An unexciting midwestern version of All the King’s Men follows a young man’s struggle to uncover (and conceal) the shady truths about his dead father.
Cleveland has its fair share of shady grafters in City Hall—and Joe Way should know. His father, Joseph Sr. is the mayor, and Joe Jr. is helping Dad fight off challenger Lester Ratcovic in one of the sleaziest municipal campaigns since Richard Daley went on to his great reward. A onetime college football star who got his start in politics by setting up a new Browns franchise in Cleveland, Joe Jr. is Assistant DA and heir presumptive to the Way dynasty. He is also a self-righteous prig keenly sensitive to the failings of others and not above playing dirty when it suits his purposes. When a teenaged girl comes to him with a story of how she was sexually harassed by Ratcovic, Joe urges her to go public with her tale—and to conceal the fact that they ever met. The uproar that ensues kills Ratcovic’s campaign and erupts into full-blown scandal when the girl is found beaten to death. Does Joe have any regrets? Not at first—until he discovers that his father has been conducting a longtime affair behind his mother’s back. As if that weren’t shock enough, Joe’s father dies the very day after Joe catches him in flagrante delicto. Joe narrates his story into a tape recorder as he desperately rehearses the eulogy he’ll have to deliver at the funeral. As he struggles to make sense of his father’s life, he is helped by an older brother who has recently come out of the closet and an ex-girlfriend who works for a left-wing paper that was investigating Joe’s father. Which is better, ignorance or disillusion?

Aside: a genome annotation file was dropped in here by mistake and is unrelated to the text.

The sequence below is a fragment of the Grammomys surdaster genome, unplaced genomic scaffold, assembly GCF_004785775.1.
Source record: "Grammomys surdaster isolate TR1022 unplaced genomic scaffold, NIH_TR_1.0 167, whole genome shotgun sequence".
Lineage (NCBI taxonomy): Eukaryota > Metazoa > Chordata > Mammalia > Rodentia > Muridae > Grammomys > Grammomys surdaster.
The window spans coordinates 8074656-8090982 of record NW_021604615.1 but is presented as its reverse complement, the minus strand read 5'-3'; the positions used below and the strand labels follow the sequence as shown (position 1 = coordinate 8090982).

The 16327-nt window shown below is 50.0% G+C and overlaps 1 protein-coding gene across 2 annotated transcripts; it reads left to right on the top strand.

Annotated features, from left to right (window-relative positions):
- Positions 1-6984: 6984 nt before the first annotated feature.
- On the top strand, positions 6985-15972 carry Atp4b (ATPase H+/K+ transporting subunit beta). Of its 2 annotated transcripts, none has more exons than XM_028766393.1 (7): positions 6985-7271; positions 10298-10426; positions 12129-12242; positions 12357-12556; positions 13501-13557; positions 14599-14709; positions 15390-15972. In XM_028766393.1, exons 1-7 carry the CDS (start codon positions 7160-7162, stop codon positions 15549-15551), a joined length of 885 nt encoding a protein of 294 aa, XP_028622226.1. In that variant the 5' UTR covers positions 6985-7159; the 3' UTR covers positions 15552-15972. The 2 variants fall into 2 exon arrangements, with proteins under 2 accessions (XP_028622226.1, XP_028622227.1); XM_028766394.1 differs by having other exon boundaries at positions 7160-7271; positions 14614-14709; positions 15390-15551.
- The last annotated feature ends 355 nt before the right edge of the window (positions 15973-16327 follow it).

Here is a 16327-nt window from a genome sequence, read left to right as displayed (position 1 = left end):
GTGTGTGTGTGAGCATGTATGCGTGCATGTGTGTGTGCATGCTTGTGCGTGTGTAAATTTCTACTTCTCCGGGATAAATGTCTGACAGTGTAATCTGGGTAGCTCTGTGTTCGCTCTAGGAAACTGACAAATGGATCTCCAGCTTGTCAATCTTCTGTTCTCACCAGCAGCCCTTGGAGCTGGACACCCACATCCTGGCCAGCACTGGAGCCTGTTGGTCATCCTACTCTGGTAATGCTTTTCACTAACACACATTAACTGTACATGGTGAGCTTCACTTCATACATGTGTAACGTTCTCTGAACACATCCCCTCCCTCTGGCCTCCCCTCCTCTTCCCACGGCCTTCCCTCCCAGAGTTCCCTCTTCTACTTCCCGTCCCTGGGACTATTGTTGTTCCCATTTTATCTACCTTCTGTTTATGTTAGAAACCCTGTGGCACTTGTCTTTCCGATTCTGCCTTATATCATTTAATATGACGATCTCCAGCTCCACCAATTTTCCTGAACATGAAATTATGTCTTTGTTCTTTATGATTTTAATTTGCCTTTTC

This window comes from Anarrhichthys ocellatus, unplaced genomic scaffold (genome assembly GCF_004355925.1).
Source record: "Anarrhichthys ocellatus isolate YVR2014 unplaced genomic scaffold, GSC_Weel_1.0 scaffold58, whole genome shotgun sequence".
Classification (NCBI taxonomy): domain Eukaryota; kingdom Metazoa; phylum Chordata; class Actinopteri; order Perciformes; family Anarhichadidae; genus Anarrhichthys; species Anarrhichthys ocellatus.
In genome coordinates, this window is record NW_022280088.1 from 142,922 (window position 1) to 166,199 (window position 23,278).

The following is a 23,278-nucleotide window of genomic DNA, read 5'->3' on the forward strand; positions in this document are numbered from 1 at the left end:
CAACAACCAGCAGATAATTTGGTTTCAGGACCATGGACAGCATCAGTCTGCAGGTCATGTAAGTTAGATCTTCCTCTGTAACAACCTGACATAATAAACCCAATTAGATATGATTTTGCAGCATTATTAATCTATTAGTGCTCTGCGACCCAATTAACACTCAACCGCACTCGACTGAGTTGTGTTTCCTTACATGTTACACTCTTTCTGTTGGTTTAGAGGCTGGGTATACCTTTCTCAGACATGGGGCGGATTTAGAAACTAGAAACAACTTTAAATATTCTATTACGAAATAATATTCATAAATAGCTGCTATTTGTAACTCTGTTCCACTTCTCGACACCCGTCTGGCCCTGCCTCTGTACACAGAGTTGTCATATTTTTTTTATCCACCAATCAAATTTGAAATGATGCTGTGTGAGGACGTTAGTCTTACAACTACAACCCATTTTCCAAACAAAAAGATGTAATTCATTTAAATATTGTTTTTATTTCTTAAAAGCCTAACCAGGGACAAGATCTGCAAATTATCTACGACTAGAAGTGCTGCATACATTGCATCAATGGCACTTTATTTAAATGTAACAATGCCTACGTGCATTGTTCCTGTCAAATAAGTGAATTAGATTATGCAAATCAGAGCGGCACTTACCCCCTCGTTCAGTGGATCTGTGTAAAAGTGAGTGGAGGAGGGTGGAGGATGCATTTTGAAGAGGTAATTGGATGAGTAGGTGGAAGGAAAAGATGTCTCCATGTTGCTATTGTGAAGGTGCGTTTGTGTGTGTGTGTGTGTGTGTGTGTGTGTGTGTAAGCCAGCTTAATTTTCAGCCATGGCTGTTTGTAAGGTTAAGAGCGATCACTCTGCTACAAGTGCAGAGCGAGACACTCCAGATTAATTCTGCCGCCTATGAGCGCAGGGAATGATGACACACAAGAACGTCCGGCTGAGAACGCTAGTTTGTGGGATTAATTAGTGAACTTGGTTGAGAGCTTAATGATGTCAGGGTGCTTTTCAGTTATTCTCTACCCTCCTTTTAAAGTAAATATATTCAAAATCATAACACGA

A rambling and lackluster second effort by Shepherd (Henry’s List of Wrongs, 2002), fleshed out with predictable situations and two-dimensional characters: feels flat and formulaic.